proceed for the next step based on the measured results of the last step. This
is crucial, as it eliminates a great amount of the uncertainty you're talking
about. The system is set in motion by applying the "default" figuring patterns
and measuring the first results.

Such a system doesn't need to be AI, but it needs to be at least a dim AI - an
expert system of some sort. It can add to its repertoire by making small
experiments and integrating the results into its map of possibilities. To my
mind, it should suggest what it thinks the right thing to do next is, and be
instructed otherwise if wrong. But that's easily handled. I leave out the
topic of how to represent the instructions, at this point.

Second, no less important though, is that the figuring method itself has to lend
itself to deterministic manipulation easily. This for me was the really tough
part. I could see that I didn't want to try to emulate a typical MOM approach
(although one could, certainly). What I wanted was a method that adapts readily
to an XY(Z) table, one that can implement any arbitrary stroke as required.
I've figured likely hundreds of mirrors now entirely by hand using the method I
came up with, which involves sub-diameter polishers with fixed weight loads,
moved in a progressive (expanding) pattern over distance against time, for each
figuring session, followed by rotation of the mirror over a 24-point orientation
during the entire figuring duration (4-8 hours or so of polisher-on-mirror
time).

The method isn't easy to do, though, and requires a lot of attention to do
manually. I've proven it out, and if properly applied it works to perfection.
It doesn't involve any deliberate randomization, ie, I'm applying it as
accurately as humanly possible. The machine is precise to about 1 mm and 1 ms
so I expect it to do a much better job. ;)

Third, simulating the figuring process. Although I understand the reason, I'm
replacing this by determinism. This requires consistency in polisher
preparation, temperature control, slurry control, and the like, but it only has
to get "so close" to be useful. The machine on the next iteration, always close
in time and condition to the previous one, can correct for drift in the working
qualities of the materials. That is, it pretty much knows what to do under
optimal conditions to get a particular result, and it goes there first. No muss,
no fuss - default mode is that it does what I'd do looking at a Ronchi curve or
profile chart.

Fourth, I'm not sure how to put this one though. The key to me is that the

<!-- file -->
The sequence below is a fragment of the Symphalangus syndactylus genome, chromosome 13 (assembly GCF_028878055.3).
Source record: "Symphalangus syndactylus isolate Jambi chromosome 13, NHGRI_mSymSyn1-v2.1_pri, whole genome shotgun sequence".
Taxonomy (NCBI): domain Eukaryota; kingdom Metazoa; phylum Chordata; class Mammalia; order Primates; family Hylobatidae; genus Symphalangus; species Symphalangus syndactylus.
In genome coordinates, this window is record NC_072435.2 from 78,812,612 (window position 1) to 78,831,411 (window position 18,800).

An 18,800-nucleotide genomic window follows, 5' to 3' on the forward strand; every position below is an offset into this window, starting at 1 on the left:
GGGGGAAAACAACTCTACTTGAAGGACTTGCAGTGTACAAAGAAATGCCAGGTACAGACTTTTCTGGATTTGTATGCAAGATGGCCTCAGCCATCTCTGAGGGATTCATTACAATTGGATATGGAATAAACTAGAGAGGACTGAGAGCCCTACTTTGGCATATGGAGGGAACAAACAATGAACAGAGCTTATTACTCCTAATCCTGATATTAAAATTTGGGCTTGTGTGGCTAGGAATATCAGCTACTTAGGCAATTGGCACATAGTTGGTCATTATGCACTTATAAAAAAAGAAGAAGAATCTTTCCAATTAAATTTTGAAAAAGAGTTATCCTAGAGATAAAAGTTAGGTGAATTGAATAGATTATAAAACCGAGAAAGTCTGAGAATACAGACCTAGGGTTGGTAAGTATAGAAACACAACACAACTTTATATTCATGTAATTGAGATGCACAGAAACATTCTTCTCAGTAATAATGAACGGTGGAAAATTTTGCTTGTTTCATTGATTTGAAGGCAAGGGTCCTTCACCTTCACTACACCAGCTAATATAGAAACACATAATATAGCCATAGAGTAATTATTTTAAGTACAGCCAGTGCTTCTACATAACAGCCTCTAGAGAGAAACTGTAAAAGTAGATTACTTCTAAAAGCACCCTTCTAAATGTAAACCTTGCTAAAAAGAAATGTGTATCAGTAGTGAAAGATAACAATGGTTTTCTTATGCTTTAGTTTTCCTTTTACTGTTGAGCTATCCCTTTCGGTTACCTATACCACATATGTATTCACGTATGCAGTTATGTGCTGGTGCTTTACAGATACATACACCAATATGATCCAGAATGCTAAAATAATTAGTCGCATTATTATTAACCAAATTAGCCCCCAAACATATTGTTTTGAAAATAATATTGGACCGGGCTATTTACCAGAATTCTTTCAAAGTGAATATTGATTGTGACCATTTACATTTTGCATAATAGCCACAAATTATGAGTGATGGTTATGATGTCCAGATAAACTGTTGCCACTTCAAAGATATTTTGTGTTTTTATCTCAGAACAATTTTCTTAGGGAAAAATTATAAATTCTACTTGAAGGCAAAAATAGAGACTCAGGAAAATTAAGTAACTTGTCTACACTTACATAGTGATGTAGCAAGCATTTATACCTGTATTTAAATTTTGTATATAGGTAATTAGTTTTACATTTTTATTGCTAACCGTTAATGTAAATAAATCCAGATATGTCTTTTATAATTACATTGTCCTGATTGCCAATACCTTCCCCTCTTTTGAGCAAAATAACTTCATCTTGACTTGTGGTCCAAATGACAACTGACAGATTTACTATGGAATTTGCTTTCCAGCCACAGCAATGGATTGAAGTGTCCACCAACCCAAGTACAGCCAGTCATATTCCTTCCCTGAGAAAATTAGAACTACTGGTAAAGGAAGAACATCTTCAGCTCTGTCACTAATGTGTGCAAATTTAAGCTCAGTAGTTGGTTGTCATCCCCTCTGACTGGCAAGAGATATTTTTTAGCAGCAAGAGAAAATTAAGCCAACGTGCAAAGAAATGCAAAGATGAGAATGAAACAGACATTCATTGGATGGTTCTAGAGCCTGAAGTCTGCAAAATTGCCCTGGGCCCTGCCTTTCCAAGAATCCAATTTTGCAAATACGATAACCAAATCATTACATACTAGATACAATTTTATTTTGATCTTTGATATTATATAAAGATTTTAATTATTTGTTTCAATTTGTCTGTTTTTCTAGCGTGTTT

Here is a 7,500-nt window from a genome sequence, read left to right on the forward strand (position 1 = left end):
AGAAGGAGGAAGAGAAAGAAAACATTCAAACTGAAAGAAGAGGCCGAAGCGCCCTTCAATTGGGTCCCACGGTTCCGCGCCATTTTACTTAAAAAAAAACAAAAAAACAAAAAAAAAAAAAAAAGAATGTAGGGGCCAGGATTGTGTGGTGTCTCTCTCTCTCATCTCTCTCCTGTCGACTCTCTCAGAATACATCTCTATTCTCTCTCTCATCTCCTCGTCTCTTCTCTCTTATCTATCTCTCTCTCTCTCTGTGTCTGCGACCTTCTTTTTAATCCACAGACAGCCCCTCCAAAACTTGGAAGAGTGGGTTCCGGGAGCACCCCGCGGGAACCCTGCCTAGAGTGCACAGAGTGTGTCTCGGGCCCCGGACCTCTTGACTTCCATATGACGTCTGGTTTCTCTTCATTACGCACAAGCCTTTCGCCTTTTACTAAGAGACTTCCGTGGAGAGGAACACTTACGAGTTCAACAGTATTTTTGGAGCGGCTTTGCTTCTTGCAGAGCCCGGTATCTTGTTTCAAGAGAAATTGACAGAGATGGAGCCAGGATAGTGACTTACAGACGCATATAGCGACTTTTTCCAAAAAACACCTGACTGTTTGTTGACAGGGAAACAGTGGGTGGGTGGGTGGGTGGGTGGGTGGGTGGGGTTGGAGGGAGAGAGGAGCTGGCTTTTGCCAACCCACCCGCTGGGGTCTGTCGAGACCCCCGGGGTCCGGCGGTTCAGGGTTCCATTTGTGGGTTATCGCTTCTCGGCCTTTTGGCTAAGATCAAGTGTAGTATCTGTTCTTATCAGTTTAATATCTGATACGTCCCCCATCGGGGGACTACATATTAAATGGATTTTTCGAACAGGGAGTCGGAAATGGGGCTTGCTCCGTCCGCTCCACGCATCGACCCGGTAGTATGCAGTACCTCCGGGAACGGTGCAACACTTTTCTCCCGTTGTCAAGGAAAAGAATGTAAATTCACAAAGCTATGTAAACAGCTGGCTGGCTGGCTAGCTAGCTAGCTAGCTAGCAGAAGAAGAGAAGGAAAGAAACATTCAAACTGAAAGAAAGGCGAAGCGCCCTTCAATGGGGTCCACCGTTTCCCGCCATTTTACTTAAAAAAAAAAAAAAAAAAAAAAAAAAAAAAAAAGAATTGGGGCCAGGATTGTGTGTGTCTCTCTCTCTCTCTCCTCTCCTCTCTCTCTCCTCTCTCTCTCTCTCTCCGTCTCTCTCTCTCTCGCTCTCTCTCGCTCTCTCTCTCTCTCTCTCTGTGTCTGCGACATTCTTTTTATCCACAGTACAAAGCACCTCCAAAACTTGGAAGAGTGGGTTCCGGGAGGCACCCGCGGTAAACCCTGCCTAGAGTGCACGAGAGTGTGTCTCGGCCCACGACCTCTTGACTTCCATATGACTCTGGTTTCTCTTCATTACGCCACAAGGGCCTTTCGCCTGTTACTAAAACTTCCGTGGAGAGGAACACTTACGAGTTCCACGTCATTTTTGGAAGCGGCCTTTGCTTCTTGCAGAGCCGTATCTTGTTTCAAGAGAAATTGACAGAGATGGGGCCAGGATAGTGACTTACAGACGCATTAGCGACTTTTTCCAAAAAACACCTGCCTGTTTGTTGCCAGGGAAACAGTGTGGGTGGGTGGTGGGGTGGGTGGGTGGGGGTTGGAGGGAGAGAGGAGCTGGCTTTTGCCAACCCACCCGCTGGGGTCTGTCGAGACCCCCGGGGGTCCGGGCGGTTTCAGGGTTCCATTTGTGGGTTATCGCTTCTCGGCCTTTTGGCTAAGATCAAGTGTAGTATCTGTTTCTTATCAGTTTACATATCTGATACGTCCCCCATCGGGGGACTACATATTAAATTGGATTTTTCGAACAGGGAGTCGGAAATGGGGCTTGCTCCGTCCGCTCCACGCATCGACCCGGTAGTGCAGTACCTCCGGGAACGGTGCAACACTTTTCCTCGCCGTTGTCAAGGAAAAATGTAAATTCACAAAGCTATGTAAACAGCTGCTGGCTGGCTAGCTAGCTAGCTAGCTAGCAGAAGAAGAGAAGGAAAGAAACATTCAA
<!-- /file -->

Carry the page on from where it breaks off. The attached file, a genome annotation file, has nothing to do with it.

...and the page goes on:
figuring method adopted must work the entire mirror consistently, and
progressively, to be successful. I allow and expect for the center on fast
mirrors to require touchup, but that's a minor issue. I require the zonal
progress to move along consistently and at expected rates that end with the
mirror outside the center reaching full correction simultaneously, ideally.
Anything else requires going in with small polishers or polisher-edge work
(localized pressure) to finesse, and this is not what the machine is good at.
What the machine is good at is adjusting the overall pattern in time and 2D
space to lead or lag on certain areas, measure the results, and adjust the
deviations to bring leading or lagging zones into alignment.

Fifth and I think last for now, in an XY(Z) table (the Z is subdiam polisher
rotation under machine control) the mirror does not need to move, if held on a
truly flat support with minimal flotation (the ubiquitous throw-rug backer /
foam mesh shelf liner). The machine can rotate the figuring pattern upon the
mirror, emulating rotation while working by hand at a bench. Astigmatism
doesn't result from this.

I don't doubt that there are multiple solutions to doing this kind of work,
just as there are multiple telescope designs.

Best,
Mark"

I thought it would be helpful to provide a context for the very interesting direction you seem to be going in. Keep up the good work. Many of us revel in watching others push the envelope from the known to the unknown. Kind of reminds me of the search for the Higgs Boson<g>.
Bob

#6 mark cowan

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Posted 05 July 2012 - 07:16 PM

Higgs Boson... Perhaps a Higgs, anyway. :)

Thanks Bob,

Mark